715.265.7637

Free Shipping - On Orders over $250! Or Flat-Rate of $34.95!Shop Now »

Loin Chop with Wine

Easy Rack of Lamb

Prepared correctly, the rack of lamb is the most tender and prized cut. It has the false reputation of being a complex dish. It can be, but it can also be quick, simple and delicious, too. The rack can be successfully served at both formal and casual occasions. The “crown roast” is one the most beautiful meat presentations as a crown but can also be served as “lollipops” a finger food or roasted on a camp grill. It can be roasted as is, partially Frenched or fully Frenched.

Fully Frenched has nearly all the fat removed from the slender rib bones leaving only the tenderest meat. The fat cap and membrane between the ribs has been removed. A partially Frenched rack would leave a portion of the fat cap and only clean the slender ribs for approximately 2 inches. After roasting the rack is served cut into single or double  rib chops. A whole rack consists of 8 ribs and serves 4 adults. Shepherd Song also has half racks available that are perfect for two. Or for a more adventuresome menu substitute a goat rack.

Rack of Lamb

Rack of Lamb prepared by chef Jesse Spitzack at our farm on an outside grill

 

Half Rack of Lamb on Grill

Half Lamb Rack on Grill

Ingredients

Rack of Lamb or Half Rack of Lamb

2 Tablespoons olive oil
Salt and freshly ground black pepper

Dry rub (optional)
1 Tablespoon parsley, chopped
2 teaspoons rosemary, finely chopped
2 teaspoons thyme, finely chopped

 

 

Order Rack of Grass Fed Lamb

Choosing your Rack

Start with a quality lamb product. A full rack of lamb has 8 rib chops and will serve 4 people. A half rack with 4 rib chops is the perfect size for two.

Frenching a rack of lamb in Zelo's kitchen.

Frenching a rack of lamb in Zelo’s kitchen.

  • If desired, prepare the rack by removing the fat cap and membranes that connect the individual rib bones (referred to as Frenching).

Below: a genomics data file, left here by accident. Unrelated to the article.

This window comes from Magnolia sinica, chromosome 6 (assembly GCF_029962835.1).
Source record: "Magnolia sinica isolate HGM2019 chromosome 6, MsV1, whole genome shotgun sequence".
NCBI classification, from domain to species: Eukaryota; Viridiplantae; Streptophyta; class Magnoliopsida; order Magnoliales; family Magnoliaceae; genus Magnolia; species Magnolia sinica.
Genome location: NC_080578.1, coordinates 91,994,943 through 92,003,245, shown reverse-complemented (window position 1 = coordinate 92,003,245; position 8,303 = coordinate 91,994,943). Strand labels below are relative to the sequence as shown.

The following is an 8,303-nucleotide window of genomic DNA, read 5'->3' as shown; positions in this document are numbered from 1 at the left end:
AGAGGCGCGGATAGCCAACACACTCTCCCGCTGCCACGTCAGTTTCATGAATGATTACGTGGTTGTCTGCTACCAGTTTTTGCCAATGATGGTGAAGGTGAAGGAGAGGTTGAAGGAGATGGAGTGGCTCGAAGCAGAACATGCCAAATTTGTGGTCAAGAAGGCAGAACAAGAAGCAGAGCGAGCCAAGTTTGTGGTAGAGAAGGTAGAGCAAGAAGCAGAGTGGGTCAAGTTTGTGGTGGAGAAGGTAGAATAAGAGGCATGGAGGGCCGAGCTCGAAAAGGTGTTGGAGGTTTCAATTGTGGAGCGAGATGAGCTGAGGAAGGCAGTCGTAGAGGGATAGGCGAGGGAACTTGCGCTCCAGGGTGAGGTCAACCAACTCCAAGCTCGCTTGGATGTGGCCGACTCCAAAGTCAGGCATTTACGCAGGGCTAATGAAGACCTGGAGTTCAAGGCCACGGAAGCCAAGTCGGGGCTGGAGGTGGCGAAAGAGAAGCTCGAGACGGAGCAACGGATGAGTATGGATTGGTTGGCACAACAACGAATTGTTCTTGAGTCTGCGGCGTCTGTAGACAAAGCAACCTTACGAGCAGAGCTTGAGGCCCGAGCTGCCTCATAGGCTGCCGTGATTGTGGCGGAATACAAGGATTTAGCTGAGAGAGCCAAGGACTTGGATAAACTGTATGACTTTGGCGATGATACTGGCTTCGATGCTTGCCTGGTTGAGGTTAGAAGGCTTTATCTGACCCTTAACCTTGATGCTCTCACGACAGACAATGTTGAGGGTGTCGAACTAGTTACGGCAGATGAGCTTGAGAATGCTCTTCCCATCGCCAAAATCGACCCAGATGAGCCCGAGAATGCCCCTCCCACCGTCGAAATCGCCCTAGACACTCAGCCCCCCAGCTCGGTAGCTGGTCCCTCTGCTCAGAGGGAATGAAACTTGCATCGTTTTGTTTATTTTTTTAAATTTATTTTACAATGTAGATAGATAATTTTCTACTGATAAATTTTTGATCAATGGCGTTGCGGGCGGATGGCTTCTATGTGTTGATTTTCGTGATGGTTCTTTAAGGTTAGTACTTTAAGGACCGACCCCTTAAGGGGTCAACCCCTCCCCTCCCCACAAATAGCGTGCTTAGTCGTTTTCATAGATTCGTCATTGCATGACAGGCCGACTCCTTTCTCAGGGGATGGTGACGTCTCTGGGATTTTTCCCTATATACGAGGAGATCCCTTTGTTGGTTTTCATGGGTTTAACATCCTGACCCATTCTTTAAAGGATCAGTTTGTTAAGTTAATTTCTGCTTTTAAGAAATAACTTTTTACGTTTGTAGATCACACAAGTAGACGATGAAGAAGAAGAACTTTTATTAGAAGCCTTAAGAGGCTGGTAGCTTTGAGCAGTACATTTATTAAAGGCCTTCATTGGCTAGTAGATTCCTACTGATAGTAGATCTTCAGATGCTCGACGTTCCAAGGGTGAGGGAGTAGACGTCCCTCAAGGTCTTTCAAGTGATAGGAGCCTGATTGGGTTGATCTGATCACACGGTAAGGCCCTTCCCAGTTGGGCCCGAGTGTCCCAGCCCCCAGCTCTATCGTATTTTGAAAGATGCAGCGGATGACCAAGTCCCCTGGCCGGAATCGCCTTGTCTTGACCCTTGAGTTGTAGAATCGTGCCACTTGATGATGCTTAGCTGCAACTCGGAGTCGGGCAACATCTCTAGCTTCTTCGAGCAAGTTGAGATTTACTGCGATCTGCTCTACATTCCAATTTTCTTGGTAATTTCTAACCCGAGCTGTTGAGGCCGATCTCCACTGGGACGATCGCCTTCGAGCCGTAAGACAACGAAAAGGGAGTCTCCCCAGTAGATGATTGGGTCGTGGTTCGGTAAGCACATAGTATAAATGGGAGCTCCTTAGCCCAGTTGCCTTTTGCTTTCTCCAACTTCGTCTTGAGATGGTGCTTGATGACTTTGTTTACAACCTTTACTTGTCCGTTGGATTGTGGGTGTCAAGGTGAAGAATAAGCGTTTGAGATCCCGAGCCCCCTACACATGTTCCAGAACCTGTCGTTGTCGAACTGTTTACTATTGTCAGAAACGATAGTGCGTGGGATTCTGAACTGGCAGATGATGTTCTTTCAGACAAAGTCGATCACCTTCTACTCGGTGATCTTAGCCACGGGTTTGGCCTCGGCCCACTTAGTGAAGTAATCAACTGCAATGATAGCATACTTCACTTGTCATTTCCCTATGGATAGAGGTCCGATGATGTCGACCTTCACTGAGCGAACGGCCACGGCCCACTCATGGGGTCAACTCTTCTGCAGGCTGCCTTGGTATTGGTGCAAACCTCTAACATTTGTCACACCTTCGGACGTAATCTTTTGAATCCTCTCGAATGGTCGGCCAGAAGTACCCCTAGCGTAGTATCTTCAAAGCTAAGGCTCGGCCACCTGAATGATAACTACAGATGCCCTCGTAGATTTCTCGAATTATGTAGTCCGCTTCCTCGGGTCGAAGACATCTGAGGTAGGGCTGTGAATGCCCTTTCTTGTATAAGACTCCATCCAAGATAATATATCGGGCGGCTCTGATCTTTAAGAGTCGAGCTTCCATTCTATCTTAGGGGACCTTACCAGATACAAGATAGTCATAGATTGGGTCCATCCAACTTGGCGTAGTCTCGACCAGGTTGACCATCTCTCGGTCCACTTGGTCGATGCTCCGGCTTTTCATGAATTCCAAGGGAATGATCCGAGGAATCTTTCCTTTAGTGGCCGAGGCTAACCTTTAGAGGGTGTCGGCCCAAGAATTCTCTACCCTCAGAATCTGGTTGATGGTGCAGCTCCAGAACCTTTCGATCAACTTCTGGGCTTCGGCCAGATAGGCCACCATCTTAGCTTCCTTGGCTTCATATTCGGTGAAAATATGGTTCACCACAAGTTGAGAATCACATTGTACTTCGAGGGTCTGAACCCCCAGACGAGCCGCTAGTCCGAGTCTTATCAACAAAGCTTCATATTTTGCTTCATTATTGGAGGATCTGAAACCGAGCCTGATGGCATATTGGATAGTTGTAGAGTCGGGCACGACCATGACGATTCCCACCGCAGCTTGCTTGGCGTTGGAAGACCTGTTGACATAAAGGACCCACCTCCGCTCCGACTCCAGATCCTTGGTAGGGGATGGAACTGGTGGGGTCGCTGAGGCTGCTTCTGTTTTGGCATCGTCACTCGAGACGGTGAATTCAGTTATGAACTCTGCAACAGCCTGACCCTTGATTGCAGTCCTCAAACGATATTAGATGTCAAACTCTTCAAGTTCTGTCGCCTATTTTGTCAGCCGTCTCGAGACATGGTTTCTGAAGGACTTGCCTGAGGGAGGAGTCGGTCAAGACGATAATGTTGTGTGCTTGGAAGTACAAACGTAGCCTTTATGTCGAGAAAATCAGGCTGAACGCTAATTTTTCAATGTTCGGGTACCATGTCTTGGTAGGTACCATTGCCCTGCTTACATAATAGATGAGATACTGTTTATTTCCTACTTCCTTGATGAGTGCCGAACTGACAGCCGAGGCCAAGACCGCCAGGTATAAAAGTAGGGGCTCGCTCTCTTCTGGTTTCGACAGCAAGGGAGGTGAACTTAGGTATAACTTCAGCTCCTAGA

• Rub with your favorite olive oil and spice with approximately a pinch of fennel pollen per serving.
  • Roast to rare or medium rare (don’t overcook).
  • Let the roast rest before carving for 10-15 minutes to allow the juices to reabsorb.
  • Add a flavor enhancing condiment such as gremolata (chopped herbs) made with lemon jest and chopped parsley, mint, garlic, sage or other favorites.
  • Serve with arugula or other fresh greens and your favorite red wine.

Method 

  1. Allow time for the rack to reach approximate room temperature.
  2. Preheat outdoor grill. If using charcoal, let the coals burn until the volatiles have been consumed and the coals are fully white.
  3. Rub lamb with olive oil and season with salt and pepper.
  4. Optional: combine the parsley, thyme, and rosemary for a dry rub. Press the mixture onto the lamb (or use your favorite wet or dry rub).
  5. Sear all sides of the rack until evenly browned (1-2 minutes each side).
  6. Reduce heat and grill for approximately 15 minutes on each side. Turn once. Be careful that the rack does not burn without overly fussing with it.
  7. Apply a sprig of rosemary to each rack during the grilling process.
  8. Roast lamb until thermometer inserted diagonally 2 inches into center registers 125-130°F for approximately 20 to 25 minutes. The temperature will continue to increase while resting off the grill.
  9. Transfer to a cutting board. Cover lightly with foil. Allow the rack to rest for 10 minutes to allow the juices to reabsorb before carving.  Serve and enjoy.

Lamb rib chop with wine

Lamb rib chop with wine

Optional Oven Roasting

  • Heat oven to 350 to 400°F.
  • Heat Tablespoon of oil in a large heavy skillet over moderately high heat until hot but not smoking.
  • Brown rack 1 at a time, turning once, about 4 minutes per rack.
  • Transfer to a roasting pan, arrange fatty sides up.
  • Apply a sprig of rosemary to each rack during the roasting process.
  • Roast lamb until thermometer inserted diagonally 2 inches into center registers 125-130°F for approximately 20 to 25 minutes.
  • Transfer to a cutting board. Allow the rack to rest for 10 minutes to allow the juices to reabsorb before cutting.

Tips

Half rack of lamb

  • A rack does not need to be Frenched and many people prefer leaving the tender meat that would be removed and discarded in this process. The photo on right is an example of a partially Frenched half-rack with the fat cap remaining.
  • As when grilling larger cuts of meat, sear the lamb quickly over a hot fire then drop the heat to allow the surface to brown due to the Maillard reaction (sometimes mistakenly referred to as caramelization) and for the center to more slowly roast. Use a meat thermometer so the lamb rack is not overcooked. Rare is approximately 125 °F and medium is approximate 135-140°F. Please do not go higher. Trust your thermometer and the chefs.
  • Important: The chine bone (backbone) must be removed from the rack so that the chops can be separated with a knife after grilling. Sometimes it is left on to increase the weight (cost) of the rack so be sure to specify chine removed if it is not stated in the description.

 

SHARE THIS RECIPE

Comments are closed.

Subscribe to our newsletter to stay updated on our latest recipes and discounts!

Click Here to Subscribe!
back to top